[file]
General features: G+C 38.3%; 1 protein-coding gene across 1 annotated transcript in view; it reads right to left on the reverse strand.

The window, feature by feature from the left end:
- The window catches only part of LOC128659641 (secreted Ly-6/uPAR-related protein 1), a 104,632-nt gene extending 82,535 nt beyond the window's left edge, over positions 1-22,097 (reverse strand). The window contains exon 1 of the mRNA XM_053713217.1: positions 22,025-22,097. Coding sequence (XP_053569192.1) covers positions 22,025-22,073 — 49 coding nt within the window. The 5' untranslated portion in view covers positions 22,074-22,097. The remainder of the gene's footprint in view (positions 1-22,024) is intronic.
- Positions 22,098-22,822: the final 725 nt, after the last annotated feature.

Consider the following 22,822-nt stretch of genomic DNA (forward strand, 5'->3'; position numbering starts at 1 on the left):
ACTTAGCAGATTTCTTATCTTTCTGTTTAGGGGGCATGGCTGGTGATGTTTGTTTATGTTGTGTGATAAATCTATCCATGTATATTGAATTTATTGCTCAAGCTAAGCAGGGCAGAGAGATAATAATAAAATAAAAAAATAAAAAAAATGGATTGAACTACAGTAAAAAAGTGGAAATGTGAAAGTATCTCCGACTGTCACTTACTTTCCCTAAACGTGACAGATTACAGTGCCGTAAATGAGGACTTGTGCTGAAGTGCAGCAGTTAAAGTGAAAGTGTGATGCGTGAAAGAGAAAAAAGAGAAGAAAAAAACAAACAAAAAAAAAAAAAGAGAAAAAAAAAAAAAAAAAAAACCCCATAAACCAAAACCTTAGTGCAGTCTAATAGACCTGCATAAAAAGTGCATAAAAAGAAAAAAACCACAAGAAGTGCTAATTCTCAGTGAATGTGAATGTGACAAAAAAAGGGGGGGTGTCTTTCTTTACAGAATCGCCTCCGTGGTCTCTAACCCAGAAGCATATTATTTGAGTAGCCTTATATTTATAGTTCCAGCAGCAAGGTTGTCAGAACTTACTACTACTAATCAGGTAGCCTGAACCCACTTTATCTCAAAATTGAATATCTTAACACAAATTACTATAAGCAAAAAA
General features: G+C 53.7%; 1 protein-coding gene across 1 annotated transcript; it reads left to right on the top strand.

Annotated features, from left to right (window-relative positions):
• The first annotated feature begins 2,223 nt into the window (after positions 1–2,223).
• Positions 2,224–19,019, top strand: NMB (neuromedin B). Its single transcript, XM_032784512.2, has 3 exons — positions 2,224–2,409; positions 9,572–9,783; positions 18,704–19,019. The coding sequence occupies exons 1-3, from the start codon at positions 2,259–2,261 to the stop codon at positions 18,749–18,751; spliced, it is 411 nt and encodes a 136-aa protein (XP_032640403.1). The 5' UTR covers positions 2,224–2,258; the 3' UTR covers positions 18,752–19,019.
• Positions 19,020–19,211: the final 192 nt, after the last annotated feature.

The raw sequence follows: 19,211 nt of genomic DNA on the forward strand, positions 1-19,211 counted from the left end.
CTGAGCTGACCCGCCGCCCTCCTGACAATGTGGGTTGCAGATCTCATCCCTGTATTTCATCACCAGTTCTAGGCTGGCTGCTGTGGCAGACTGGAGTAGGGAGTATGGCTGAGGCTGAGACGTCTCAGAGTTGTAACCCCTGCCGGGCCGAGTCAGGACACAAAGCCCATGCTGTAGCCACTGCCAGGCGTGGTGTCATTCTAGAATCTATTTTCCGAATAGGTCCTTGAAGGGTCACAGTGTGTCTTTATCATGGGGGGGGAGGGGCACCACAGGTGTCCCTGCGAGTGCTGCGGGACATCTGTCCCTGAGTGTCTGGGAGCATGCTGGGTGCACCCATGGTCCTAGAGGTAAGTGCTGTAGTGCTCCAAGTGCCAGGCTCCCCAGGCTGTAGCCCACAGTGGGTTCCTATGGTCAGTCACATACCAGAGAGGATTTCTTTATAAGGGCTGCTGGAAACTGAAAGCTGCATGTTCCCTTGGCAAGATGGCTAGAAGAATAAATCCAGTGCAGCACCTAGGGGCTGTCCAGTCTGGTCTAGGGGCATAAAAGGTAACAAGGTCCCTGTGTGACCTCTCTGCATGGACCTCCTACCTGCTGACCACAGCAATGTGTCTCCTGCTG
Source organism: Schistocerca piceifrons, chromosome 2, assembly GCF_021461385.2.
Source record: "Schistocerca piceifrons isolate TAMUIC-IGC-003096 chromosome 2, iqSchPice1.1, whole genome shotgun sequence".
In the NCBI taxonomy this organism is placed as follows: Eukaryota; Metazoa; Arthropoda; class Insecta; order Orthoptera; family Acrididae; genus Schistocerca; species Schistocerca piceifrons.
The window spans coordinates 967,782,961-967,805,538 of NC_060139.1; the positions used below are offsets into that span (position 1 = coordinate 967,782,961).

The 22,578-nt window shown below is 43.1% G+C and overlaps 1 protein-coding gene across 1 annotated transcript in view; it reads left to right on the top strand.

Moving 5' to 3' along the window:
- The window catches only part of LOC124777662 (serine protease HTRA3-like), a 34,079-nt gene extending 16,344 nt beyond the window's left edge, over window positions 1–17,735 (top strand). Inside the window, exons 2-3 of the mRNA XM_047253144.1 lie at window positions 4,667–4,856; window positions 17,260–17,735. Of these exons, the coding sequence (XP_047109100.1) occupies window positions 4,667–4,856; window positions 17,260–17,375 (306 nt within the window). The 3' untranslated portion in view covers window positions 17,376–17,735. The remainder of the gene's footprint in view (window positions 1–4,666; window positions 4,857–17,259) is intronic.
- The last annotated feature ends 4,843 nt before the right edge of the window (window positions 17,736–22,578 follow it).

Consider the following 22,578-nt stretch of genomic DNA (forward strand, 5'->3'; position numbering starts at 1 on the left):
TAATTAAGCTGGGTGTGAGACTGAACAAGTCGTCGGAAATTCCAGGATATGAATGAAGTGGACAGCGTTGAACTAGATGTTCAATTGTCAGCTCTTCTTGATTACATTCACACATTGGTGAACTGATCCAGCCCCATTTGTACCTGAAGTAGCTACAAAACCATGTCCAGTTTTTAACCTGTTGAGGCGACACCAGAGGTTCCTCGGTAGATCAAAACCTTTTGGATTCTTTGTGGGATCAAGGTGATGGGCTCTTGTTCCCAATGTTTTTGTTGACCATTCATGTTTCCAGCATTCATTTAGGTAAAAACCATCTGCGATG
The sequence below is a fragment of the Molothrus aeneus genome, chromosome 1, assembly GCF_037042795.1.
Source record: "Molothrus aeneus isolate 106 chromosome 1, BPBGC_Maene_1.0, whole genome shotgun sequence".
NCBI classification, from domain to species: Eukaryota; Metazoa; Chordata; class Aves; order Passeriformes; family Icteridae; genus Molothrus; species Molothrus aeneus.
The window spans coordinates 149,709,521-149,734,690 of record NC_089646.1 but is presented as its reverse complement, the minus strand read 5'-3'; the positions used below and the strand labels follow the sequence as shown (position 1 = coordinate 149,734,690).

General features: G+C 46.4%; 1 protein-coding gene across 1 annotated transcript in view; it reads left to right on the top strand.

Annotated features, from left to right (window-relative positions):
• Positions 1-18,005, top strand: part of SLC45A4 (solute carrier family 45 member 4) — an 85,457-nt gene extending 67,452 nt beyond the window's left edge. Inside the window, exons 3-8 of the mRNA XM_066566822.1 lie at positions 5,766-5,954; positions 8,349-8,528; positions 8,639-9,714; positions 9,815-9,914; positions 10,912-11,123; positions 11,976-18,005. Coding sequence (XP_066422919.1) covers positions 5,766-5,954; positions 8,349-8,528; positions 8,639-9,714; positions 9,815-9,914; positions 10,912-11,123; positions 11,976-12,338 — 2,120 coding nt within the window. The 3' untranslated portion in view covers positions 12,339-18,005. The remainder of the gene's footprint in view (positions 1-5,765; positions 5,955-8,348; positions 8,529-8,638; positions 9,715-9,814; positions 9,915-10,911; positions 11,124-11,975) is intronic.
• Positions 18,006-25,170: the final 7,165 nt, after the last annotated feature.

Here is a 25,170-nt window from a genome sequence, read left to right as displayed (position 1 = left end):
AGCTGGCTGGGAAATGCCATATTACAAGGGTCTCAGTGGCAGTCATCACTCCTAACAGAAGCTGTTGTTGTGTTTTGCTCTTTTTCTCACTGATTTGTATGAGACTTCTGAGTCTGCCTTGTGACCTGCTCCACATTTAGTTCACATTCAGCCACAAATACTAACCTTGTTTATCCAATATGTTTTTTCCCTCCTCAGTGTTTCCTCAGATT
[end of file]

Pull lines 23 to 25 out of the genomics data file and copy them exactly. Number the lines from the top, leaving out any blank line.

TAATTAAGCTGGGTGTGAGACTGAACAAGTCGTCGGAAATTCCAGGATATGAATGAAGTGGACAGCGTTGAACTAGATGTTCAATTGTCAGCTCTTCTTGATTACATTCACACATTGGTGAACTGATCCAGCCCCATTTGTACCTGAAGTAGCTACAAAACCATGTCCAGTTTTTAACCTGTTGAGGCGACACCAGAGGTTCCTCGGTAGATCAAAACCTTTTGGATTCTTTGTGGGATCAAGGTGATGGGCTCTTGTTCCCAATGTTTTTGTTGACCATTCATGTTTCCAGCATTCATTTAGGTAAAAACCATCTGCGATG
The sequence below is a fragment of the Molothrus aeneus genome, chromosome 1, assembly GCF_037042795.1.
Source record: "Molothrus aeneus isolate 106 chromosome 1, BPBGC_Maene_1.0, whole genome shotgun sequence".